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Royals bury Mariners in that great tomb that knows no runs

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A lifeless night at the park.

MLB: Kansas City Royals at Seattle Mariners Joe Nicholson-USA TODAY Sports

No shortage of pixels have been spilled on these pages on the the inevitability of expiration, and the combined stress and simplicity that recognition can lend life. For as scary as the concept of death can be, the places the dead are entombed are often remarkable, stoic, and beautiful. A cemetery is a somber place, but also one of repose and respect. Even an unkempt graveyard has a wild charm of sorts. As someone who loves time spent in a park more than nearly anywhere else, the potentially macabre company doesn’t disrupt the peace of the experience.

No night at the ballpark is better suited to match the vibe of a crypt than a 12,697 attended 9-0 drubbing at the hands of the second-worst team in MLB. Yusei Kikuchi is one of the few pitchers who generates a spark during his outings, but against the Royals today he was in terrible form. His fastball command was poor, the velocity was 90-91 mph, and Whit Merrifield and Jorge Soler took advantage. By the time Kikuchi departed he’d been tagged for six runs, struggling to locate his offspeed and looking as dispirited as I’ve seen him in his short MLB career.

Kansas City Royals v Seattle Mariners Photo by Stephen Brashear/Getty Images

Kikuchi acknowledged post-game that he could tell he wasn’t in sync. For a pitcher with as much pre-release funk as Kikuchi, his issues have often been and continue to be mechanical over physical. Despite their gaps in age and experience, it’s not hard to see a reflection of Justus Sheffield in Kikuchi, trying to consistently refine their motions to harness undeniable talent. Tonight was another poor showing for Kikuchi that saddles him with a 5.15 ERA thru his first 16 starts. The second half may yield better days, and these struggles are best trudged through in 2019, like so many of this team’s maladies. That they came tonight in front of the 8th-smallest crowd of the year in a lost season makes it only mildly less aggravating.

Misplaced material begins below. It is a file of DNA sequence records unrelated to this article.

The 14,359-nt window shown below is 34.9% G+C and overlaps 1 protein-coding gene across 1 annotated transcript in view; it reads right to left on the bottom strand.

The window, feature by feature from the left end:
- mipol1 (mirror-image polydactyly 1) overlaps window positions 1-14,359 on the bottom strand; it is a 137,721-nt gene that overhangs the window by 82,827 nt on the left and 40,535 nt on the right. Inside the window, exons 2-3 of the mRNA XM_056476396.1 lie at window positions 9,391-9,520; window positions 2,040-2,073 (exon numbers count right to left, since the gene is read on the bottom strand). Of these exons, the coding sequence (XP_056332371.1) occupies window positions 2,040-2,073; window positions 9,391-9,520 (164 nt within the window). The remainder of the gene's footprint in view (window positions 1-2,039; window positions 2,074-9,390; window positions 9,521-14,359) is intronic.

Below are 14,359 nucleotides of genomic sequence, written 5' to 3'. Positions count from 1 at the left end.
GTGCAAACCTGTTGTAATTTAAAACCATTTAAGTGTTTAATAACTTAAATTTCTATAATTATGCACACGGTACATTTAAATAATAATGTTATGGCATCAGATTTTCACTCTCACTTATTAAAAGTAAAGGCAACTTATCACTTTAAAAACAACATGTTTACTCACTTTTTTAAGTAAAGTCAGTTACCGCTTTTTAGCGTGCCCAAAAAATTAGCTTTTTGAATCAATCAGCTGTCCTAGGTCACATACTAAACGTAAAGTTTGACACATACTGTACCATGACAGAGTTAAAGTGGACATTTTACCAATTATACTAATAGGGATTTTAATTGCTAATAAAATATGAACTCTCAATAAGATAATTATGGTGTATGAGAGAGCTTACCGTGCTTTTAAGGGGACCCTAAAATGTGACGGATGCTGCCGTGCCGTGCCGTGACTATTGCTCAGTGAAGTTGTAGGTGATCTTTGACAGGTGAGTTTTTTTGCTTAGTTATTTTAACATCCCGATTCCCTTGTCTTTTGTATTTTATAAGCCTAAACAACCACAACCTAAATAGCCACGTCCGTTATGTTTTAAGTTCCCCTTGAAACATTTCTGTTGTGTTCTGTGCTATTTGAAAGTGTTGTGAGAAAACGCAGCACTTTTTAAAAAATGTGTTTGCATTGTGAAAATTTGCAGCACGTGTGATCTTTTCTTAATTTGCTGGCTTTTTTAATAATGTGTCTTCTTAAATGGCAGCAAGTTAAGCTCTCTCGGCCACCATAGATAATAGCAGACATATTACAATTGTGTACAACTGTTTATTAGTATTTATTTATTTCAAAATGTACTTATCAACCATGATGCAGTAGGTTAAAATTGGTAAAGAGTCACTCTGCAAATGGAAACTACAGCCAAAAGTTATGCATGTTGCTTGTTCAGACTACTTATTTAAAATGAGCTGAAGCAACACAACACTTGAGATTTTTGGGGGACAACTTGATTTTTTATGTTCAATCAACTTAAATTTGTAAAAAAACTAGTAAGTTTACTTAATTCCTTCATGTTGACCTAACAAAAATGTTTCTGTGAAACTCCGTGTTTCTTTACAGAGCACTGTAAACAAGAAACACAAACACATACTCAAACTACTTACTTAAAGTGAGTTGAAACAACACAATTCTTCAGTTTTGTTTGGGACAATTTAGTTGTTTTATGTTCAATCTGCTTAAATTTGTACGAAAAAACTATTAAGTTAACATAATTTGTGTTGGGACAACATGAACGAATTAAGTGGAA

Kikuchi could have been immaculate, of course, and he’d have found himself hard-pressed for a victory tonight. Despite loud contact and a number of well-hit balls with runners on, the Mariners didn’t muster a run. To lead things off, J.P. Crawford and Mallex Smith sent fly balls to the wall in right-center in sequence, both to no avail. In the 2nd, Tom Murphy and Dee Gordon each reached base with one out, but Mac Williamson lasered a liner directly at Merrifield for an unassisted double play. No further threat emerged, as Homer Bailey ground out just the fifth outing of 2019 for any pitcher with over 120 pitches. 90-91 offered Kikuchi, 94-96 countered Bailey, and the difference tonight was nine runs. The Mariners and their fans were buried early and stamped down for certainty. Tonight’s game was done early, now we may rest.